Comparison and Competition


A decade ago, there was no shortage of universal remote controls from which to choose. Today, the market, for the most part, has bifurcated into the super-basic (and super-cheap) sub-$25 IR remotes on the one hand and the ultra-programmable (and commensurately expensive) custom-installation models that run $500 and up on the other. There aren't many options in that middle ground where the $159.99 Caavo resides. On the low end, there's the $69.99 SofaBaton U1 Universal Remote. SofaBaton says the U1 is designed to replace up to 15 other remote controls with support for over 500,000 devices from 6000+ brands in the company's online database. Although it's compatible with devices utilizing IR or Bluetooth remote controls, it does not support IP control using Wi-Fi. The remote itself has over 30 buttons and a directional keypad along with a small OLED screen with adjustable brightness. Initial set up and programming requires using SofaBaton's app.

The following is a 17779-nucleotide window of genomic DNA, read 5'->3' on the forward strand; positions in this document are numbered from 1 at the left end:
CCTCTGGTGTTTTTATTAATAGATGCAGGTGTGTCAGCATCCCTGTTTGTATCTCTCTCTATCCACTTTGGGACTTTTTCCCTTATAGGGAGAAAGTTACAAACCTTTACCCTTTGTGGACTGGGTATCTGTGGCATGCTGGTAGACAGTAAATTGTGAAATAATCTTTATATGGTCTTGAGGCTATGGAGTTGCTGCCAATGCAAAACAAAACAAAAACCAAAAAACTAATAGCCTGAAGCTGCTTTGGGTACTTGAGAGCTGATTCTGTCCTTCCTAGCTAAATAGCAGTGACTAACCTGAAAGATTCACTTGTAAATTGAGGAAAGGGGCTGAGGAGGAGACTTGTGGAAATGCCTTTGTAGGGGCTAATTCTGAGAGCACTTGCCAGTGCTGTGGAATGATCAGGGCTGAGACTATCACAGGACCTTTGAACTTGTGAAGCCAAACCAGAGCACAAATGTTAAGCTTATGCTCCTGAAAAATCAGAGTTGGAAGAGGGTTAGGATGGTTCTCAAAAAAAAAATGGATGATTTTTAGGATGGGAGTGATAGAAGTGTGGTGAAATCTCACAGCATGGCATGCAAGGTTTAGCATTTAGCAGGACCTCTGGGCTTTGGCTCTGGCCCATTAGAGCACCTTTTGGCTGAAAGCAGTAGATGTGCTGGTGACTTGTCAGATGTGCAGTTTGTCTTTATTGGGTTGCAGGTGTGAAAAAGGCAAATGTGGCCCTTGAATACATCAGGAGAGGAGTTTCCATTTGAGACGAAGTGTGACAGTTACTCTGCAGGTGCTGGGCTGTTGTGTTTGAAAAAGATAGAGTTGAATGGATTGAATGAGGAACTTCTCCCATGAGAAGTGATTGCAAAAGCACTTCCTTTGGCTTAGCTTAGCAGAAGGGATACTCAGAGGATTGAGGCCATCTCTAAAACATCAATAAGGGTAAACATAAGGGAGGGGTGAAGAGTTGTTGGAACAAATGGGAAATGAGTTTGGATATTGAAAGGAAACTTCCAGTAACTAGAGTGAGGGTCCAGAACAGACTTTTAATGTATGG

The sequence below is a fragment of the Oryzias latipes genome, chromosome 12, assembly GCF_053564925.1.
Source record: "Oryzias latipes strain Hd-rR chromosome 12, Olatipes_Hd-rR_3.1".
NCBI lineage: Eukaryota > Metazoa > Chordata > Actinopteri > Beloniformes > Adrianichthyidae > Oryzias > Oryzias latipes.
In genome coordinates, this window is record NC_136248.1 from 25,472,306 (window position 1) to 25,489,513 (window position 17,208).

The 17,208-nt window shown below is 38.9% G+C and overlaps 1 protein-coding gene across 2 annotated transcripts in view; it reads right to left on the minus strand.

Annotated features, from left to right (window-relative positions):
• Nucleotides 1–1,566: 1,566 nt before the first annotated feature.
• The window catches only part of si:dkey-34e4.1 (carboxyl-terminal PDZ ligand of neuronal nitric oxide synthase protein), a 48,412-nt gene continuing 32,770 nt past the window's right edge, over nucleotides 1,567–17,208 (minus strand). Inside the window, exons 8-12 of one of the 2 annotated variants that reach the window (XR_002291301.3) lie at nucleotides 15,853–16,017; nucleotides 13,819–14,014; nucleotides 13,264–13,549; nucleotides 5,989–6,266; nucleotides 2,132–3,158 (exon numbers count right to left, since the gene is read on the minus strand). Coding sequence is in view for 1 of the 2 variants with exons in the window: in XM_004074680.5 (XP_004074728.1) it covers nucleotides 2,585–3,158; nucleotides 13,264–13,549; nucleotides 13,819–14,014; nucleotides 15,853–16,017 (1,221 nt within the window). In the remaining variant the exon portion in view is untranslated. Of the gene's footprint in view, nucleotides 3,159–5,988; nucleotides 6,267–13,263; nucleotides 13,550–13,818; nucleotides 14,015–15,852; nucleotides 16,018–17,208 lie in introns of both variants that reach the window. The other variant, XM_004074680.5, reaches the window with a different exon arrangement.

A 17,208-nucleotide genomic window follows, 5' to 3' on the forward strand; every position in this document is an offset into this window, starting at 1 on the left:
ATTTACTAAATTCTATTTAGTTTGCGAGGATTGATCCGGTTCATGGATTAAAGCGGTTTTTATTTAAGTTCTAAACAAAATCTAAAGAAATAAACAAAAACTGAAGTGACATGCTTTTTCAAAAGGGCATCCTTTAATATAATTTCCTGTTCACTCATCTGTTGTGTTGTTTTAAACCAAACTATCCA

Due to the price point and its smart home integration capabilities, the Logitech Harmony Companion ($149.95) is much more of a direct competitor to the Caavo. In many respects, the Harmony Companion surpasses the Caavo, most notably in the ability of the Harmony's handheld remote/hub combo to combine the functions of up to eight separate remote controls. Like the Caavo, the Harmony Companion's Hub can use IR, Wi-Fi, or Bluetooth to control AV devices, and Logitech says there are over 270,000 compatible entertainment and smart home devices in the company's database. The list of smart home products that can be directly controlled by the Harmony Companion -- as opposed to requiring a third-party intermediary service, such as IFTTT, with the Caavo -- is extensive and includes such luminaries in smart lighting as Lutron Caseta [Lutron Caseta site], Philips Hue [Philips hue site], and LIFX [lifx site].